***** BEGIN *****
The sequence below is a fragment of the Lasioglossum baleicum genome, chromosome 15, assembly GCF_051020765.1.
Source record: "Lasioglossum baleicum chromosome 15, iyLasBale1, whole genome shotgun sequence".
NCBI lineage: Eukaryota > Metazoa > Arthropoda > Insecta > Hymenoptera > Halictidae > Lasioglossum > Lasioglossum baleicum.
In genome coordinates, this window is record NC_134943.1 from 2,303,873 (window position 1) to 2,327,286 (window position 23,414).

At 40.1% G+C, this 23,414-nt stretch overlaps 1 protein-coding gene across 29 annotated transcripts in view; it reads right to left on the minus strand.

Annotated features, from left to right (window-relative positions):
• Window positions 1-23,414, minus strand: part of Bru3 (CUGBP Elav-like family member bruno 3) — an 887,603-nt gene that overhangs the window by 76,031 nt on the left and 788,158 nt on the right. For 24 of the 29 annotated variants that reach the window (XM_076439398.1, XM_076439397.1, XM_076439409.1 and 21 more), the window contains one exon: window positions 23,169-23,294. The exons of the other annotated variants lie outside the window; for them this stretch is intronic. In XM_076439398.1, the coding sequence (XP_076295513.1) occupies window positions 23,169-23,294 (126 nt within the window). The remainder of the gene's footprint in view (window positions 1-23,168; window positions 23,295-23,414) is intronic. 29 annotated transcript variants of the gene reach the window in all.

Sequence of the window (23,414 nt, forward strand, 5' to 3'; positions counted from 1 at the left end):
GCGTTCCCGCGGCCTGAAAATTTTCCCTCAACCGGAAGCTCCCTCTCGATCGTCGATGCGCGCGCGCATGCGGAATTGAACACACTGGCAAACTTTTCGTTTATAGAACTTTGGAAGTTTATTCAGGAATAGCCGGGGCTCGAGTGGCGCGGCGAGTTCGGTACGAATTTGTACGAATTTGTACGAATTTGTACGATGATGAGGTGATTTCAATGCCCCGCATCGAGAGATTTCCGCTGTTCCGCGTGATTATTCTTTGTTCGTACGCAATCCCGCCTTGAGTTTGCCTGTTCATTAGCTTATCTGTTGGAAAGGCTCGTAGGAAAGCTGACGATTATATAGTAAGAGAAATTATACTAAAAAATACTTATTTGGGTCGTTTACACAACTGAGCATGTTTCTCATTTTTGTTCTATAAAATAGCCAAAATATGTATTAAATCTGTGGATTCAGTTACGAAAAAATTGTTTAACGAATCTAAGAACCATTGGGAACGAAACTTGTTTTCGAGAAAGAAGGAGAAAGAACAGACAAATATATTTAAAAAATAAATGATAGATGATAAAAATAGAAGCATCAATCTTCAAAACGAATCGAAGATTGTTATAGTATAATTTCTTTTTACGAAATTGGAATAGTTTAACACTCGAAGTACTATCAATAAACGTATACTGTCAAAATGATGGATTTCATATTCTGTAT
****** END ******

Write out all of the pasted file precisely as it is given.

The sequence below is a fragment of the Lasioglossum baleicum genome, chromosome 15, assembly GCF_051020765.1.
Source record: "Lasioglossum baleicum chromosome 15, iyLasBale1, whole genome shotgun sequence".
NCBI lineage: Eukaryota > Metazoa > Arthropoda > Insecta > Hymenoptera > Halictidae > Lasioglossum > Lasioglossum baleicum.
In genome coordinates, this window is record NC_134943.1 from 2,303,873 (window position 1) to 2,327,286 (window position 23,414).

At 40.1% G+C, this 23,414-nt stretch overlaps 1 protein-coding gene across 29 annotated transcripts in view; it reads right to left on the minus strand.

Annotated features, from left to right (window-relative positions):
• Window positions 1-23,414, minus strand: part of Bru3 (CUGBP Elav-like family member bruno 3) — an 887,603-nt gene that overhangs the window by 76,031 nt on the left and 788,158 nt on the right. For 24 of the 29 annotated variants that reach the window (XM_076439398.1, XM_076439397.1, XM_076439409.1 and 21 more), the window contains one exon: window positions 23,169-23,294. The exons of the other annotated variants lie outside the window; for them this stretch is intronic. In XM_076439398.1, the coding sequence (XP_076295513.1) occupies window positions 23,169-23,294 (126 nt within the window). The remainder of the gene's footprint in view (window positions 1-23,168; window positions 23,295-23,414) is intronic. 29 annotated transcript variants of the gene reach the window in all.

Sequence of the window (23,414 nt, forward strand, 5' to 3'; positions counted from 1 at the left end):
GCGTTCCCGCGGCCTGAAAATTTTCCCTCAACCGGAAGCTCCCTCTCGATCGTCGATGCGCGCGCGCATGCGGAATTGAACACACTGGCAAACTTTTCGTTTATAGAACTTTGGAAGTTTATTCAGGAATAGCCGGGGCTCGAGTGGCGCGGCGAGTTCGGTACGAATTTGTACGAATTTGTACGAATTTGTACGATGATGAGGTGATTTCAATGCCCCGCATCGAGAGATTTCCGCTGTTCCGCGTGATTATTCTTTGTTCGTACGCAATCCCGCCTTGAGTTTGCCTGTTCATTAGCTTATCTGTTGGAAAGGCTCGTAGGAAAGCTGACGATTATATAGTAAGAGAAATTATACTAAAAAATACTTATTTGGGTCGTTTACACAACTGAGCATGTTTCTCATTTTTGTTCTATAAAATAGCCAAAATATGTATTAAATCTGTGGATTCAGTTACGAAAAAATTGTTTAACGAATCTAAGAACCATTGGGAACGAAACTTGTTTTCGAGAAAGAAGGAGAAAGAACAGACAAATATATTTAAAAAATAAATGATAGATGATAAAAATAGAAGCATCAATCTTCAAAACGAATCGAAGATTGTTATAGTATAATTTCTTTTTACGAAATTGGAATAGTTTAACACTCGAAGTACTATCAATAAACGTATACTGTCAAAATGATGGATTTCATATTCTGTAT